Taken from the Introduction of Unsuspecting Souls

Edgar Allan Poe and Arthur Conan Doyle created two of history’s most memorable detectives: C. Auguste Dupin and Sherlock Holmes. Detectives so captured the imagination in the nineteenth century that writers borrowed the word sleuth, which originally referred to the dog that did all the nose work, the bloodhound, for that new superhuman, the detective. Those two nineteenth-century sleuths, Dupin and Holmes, came up with solutions for the most intricately plotted crimes—mostly acts of grisly murder. But the greatest crime of the century took place, over a period of time, right under their highly calibrated noses: the slow and deliberate disappearance of the human being.

Who taught you to write?

My first full-time teaching job, at Southern Illinois University in Carbondale, Illinois, was offered to me by the novelist John Gardner. He held a degree in medieval literature, and so did I. We taught together; we staged a performance of the “Second Shepherd’s Play” in a local church, complete with a live sheep, that went out of control in all ways, running through the church and defecating on everything it could.

Many nights I would sit alongside him at his house and he would go over my writing line by line, word by word, comma by comma. He would fill a water glass with gin, jam Dunhill Number 9 into his pipe, and proceed to work over my writing. One night, very late, in the midst of the smoke and the drink, I looked over at him and asked if he thought I was a writer. He answered, reluctantly, Do you want to be? I said, yes. And he snapped back, Then shut up and keep working.

I owe him a lot.

Your degree is in the Middle Ages. Why do you write about all those other things–death, war, blacks, race, laughter, and disappearance?

Funny you should ask. Medievalists are weird creatures: they roam all over the landscape, finding different and interesting topics along their pilgrimages. This is true of someone like Umberto Eco and it is equally true of C.S. Lewis—both medievalists. The training involves learning several languages, the approach to literature is always comparative. It makes a person look at the world in the broadest way and to pay strict attention to language and to the changes happening in language from, say, the ninth century all the way to the fourteenth or fifteenth centuries.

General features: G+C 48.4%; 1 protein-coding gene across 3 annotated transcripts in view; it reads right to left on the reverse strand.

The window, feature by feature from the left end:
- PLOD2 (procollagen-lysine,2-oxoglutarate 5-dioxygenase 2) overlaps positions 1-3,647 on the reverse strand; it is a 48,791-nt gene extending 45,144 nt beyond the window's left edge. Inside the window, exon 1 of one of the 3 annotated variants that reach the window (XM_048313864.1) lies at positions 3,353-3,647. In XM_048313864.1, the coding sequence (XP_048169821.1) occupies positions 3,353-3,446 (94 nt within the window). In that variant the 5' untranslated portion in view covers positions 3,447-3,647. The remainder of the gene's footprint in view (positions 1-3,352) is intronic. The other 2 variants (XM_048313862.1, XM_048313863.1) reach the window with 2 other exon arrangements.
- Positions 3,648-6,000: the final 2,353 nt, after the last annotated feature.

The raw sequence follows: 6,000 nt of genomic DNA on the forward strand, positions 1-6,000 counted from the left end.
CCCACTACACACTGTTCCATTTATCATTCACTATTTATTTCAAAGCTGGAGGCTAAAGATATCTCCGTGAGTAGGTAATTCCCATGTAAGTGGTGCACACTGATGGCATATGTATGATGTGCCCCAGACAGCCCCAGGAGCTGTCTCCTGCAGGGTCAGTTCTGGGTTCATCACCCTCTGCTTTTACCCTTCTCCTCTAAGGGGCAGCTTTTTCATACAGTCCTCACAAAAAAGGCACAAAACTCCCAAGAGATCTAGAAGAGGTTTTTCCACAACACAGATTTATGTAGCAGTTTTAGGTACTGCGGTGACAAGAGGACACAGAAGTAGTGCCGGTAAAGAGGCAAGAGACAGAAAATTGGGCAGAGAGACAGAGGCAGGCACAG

Who shaped your vision, your way of looking at history?

I used to think that I had the great privilege of always meeting the right person at the absolutely right time. I now think that happens to everyone, but one must pay attention to those meetings and to those people. Everyone meets the right person at the right time. At any rate, one morning in the Claremont Colleges library I had a chance conversation with Ivan Illich. He was the smartest person I had ever met in my life. He, too, had been trained as a medievalist—in history. We became fast friends. Augustine says friendship requires one thing in particular, and that is austerity. Illich practiced that: when he was with you, he paid strict attention, without drifting off to worry about cell phones or email messages or mundane chores. He was there.

It turned out that we were both interested in the same subject: the shift from orality to literacy in the European Middle Ages, and what profound changes that move had wrought in religion, literature, memory, and so on. We decided to write a book together; we wrote it while living together in a small village in Mexico, while walking fire trails in Los Angeles, while sitting together in Berkeley. We published it as ABC: The Alphabetization of the Popular Mind. We wanted to write a small book: each sentence carrying the weight of a paragraph, each paragraph a chapter, and each chapter a tiny book. I learned a lot about writing.

What about your research methods?

Illich inadvertantly changed the way I go about researching a subject. I went to see him as he was getting old and somewhat tired. He experienced quite a bit of pain, from a malignant tumor that had taken over his right temple. I asked him what he had in mind these days (one never asked Illich, How do you feel? He believed one’s health only reflected the person at a moment, and he never used terms like “good” health or “bad” health). He said to me that soon he would be back in the bosom of Abraham. After I recovered from the sheer beauty of that line, I asked him what it was like growing old. And he immediately told me that he could no longer distinguish what he had experienced from what he had dreamed. The boundary had become blurred. I asked if that frightened him. And he most emphatically replied (Illich could be most emphatic), No! It was exhilarating, exciting. It made so much more possible.

That response affected me greatly. It changed the way I pursued a subject. I found, in fact, that more and more ideas came to me in that twilight space between sleeping and waking. The idea for The Green Zone: The Environmental Costs of Militarism came to me in that liminal space. I woke up one morning and wondered how much greenhouse gas the military pumped into the atmosphere each and every day. (A gross amount, by the way.)

Unsuspecting Souls came to me the same way—a wonder about the collusion of drugs and aesthetics in the late nineteenth century. That wonder came right on the heels of the image of Humpty Dumpty falling off a wall and the shattering of the dominant world view in the Victorian period.